Although menopausal hormone therapy (MHT) remains the most effective treatment for vasomotor symptoms of menopause, its association with the development of arterial hypertension remains unclear. We sought to explore associations between different formulations of MHT and incident hypertension among menopausal women in a prospective cohort study.
We used the Etude Epidémiologique de femmes de la Mutuelle Générale de l’Education (E3N) cohort, a French prospective population-based study initiated in 1990 on 98,995 women. Out of these, 49,905 menopausal women with complete information on the use of MHT, and without prevalent hypertension at inclusion were included.
The mean age of the population at baseline was 54.2 ± 4.3 years, and 32,183 (64.5%) reported ever using MHT. Among these women, 10,173 cases of incident hypertension were identified over an average follow-up time of 10.6 years. Compared with women who never used MHT, those who ever used it had an increased risk of incident hypertension (adjusted HR 1.07, 95% CI 1.02-1.12) after adjustment for body mass index and other potential confounders. Oral but not transdermal estrogen use was associated with an increased risk of hypertension (adjusted HR = 1.09; 95% CI: 1.04-1.14 and HR = 1.03; 95% CI: 0.99-1.07, respectively). However, the HRs associated with oral and transdermal estrogens did not differ significantly (P-homogeneity = 0.09). Regarding the role of concomitant progestogens, pregnane and norpregnane derivatives were significantly associated with hypertension risk (HR = 1.12; 95% CI: 1.06-1.19 and HR = 1.06; 95% CI: 1.01-1.13, respectively).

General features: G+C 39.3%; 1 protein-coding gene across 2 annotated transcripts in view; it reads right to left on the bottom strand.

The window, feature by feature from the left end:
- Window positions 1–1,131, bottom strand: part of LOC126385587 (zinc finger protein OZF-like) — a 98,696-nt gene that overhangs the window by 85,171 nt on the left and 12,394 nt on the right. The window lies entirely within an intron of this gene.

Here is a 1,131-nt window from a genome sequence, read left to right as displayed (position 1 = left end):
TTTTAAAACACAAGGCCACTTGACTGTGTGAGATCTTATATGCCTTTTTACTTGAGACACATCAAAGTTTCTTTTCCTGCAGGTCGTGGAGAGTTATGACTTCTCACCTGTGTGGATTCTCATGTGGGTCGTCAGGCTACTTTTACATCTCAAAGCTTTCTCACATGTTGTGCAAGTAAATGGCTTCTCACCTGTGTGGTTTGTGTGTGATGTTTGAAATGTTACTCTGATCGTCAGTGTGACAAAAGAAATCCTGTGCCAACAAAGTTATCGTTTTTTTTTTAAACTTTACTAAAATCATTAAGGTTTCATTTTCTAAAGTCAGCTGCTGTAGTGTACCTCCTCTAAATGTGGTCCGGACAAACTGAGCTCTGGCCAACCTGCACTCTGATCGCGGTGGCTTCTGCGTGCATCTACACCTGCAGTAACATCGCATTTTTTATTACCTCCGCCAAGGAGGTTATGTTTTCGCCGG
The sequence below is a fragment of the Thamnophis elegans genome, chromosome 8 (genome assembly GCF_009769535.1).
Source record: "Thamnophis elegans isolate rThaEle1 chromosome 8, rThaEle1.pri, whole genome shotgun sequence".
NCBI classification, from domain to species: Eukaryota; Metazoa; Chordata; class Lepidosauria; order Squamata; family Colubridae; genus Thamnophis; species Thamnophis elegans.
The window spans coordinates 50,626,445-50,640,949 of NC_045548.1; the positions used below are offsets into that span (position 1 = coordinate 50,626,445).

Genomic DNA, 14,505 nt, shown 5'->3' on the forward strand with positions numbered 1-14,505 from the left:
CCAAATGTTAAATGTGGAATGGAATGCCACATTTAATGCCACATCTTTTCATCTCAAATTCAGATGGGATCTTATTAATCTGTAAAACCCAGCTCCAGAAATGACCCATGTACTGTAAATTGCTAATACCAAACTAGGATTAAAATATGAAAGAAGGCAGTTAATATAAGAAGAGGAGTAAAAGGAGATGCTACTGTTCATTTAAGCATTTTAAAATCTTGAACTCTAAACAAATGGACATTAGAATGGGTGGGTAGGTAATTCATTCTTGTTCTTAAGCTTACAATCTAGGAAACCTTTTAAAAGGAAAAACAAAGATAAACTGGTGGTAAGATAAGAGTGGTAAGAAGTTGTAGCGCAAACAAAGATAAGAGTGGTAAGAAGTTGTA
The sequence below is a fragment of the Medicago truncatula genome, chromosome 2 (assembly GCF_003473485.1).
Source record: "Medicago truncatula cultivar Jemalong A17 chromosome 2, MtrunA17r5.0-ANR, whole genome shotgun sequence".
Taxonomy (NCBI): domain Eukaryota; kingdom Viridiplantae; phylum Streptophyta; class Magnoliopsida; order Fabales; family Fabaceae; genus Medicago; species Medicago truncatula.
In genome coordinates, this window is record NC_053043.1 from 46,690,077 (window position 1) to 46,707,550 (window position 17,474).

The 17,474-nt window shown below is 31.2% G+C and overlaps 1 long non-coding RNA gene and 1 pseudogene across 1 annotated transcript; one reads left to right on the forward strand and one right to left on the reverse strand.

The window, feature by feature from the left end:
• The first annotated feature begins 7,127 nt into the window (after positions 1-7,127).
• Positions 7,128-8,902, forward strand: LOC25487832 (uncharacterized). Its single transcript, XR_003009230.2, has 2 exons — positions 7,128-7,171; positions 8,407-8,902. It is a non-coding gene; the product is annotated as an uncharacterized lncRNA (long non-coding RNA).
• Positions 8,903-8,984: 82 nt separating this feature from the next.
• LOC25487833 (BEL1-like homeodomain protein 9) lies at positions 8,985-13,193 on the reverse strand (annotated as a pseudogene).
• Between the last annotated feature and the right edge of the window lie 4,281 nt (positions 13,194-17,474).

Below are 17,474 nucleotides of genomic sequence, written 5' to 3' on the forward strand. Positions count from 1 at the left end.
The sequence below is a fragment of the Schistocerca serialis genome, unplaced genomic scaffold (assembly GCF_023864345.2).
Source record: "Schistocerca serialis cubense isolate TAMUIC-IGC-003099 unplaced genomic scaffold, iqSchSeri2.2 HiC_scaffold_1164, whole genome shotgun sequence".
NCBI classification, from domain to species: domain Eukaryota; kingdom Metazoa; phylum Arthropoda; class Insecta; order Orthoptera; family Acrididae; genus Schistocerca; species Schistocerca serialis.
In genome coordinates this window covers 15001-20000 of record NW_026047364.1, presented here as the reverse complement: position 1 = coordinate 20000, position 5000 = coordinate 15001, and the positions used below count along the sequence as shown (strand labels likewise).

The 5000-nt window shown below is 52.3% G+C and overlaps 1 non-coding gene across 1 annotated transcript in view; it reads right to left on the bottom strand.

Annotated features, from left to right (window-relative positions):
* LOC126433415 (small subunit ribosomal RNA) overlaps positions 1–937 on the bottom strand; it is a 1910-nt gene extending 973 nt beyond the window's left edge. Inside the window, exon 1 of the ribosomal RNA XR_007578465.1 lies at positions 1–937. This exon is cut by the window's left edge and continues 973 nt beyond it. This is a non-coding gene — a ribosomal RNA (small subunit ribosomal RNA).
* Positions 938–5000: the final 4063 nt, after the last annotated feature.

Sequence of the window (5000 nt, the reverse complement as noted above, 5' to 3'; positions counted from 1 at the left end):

MHT was associated with a modest but significant increased risk of incident hypertension, especially when using oral estrogen in combination with a progestogen such as pregnane and norpregnane derivatives. Surveillance of blood pressure should be added to the medical surveillance of MHT users.